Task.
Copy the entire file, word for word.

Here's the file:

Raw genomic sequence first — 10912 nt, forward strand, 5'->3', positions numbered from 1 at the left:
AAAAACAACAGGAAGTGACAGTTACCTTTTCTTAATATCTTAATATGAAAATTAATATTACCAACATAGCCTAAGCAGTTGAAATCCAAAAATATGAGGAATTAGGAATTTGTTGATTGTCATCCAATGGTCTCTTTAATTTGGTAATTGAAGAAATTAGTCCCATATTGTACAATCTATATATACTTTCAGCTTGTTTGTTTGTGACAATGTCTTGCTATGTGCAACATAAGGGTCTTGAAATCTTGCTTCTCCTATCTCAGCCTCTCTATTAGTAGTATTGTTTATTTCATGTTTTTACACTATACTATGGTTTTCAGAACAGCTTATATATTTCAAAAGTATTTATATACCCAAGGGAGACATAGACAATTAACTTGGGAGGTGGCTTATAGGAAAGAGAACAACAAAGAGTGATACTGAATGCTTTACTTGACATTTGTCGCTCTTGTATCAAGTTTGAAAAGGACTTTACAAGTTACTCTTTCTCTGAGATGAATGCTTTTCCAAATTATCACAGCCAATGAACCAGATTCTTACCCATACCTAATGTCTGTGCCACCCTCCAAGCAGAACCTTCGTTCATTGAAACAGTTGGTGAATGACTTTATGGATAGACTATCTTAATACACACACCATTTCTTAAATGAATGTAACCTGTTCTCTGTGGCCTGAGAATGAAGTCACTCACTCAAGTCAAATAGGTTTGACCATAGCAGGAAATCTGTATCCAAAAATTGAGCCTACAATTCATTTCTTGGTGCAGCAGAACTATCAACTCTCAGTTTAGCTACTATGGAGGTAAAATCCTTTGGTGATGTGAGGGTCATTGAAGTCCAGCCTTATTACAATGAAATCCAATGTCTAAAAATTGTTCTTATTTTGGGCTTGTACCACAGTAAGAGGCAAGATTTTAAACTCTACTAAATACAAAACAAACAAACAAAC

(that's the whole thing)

Raw genomic sequence first — 10912 nt, forward strand, 5'->3', positions numbered from 1 at the left:
AAAAACAACAGGAAGTGACAGTTACCTTTTCTTAATATCTTAATATGAAAATTAATATTACCAACATAGCCTAAGCAGTTGAAATCCAAAAATATGAGGAATTAGGAATTTGTTGATTGTCATCCAATGGTCTCTTTAATTTGGTAATTGAAGAAATTAGTCCCATATTGTACAATCTATATATACTTTCAGCTTGTTTGTTTGTGACAATGTCTTGCTATGTGCAACATAAGGGTCTTGAAATCTTGCTTCTCCTATCTCAGCCTCTCTATTAGTAGTATTGTTTATTTCATGTTTTTACACTATACTATGGTTTTCAGAACAGCTTATATATTTCAAAAGTATTTATATACCCAAGGGAGACATAGACAATTAACTTGGGAGGTGGCTTATAGGAAAGAGAACAACAAAGAGTGATACTGAATGCTTTACTTGACATTTGTCGCTCTTGTATCAAGTTTGAAAAGGACTTTACAAGTTACTCTTTCTCTGAGATGAATGCTTTTCCAAATTATCACAGCCAATGAACCAGATTCTTACCCATACCTAATGTCTGTGCCACCCTCCAAGCAGAACCTTCGTTCATTGAAACAGTTGGTGAATGACTTTATGGATAGACTATCTTAATACACACACCATTTCTTAAATGAATGTAACCTGTTCTCTGTGGCCTGAGAATGAAGTCACTCACTCAAGTCAAATAGGTTTGACCATAGCAGGAAATCTGTATCCAAAAATTGAGCCTACAATTCATTTCTTGGTGCAGCAGAACTATCAACTCTCAGTTTAGCTACTATGGAGGTAAAATCCTTTGGTGATGTGAGGGTCATTGAAGTCCAGCCTTATTACAATGAAATCCAATGTCTAAAAATTGTTCTTATTTTGGGCTTGTACCACAGTAAGAGGCAAGATTTTAAACTCTACTAAATACAAAACAAACAAACAAAC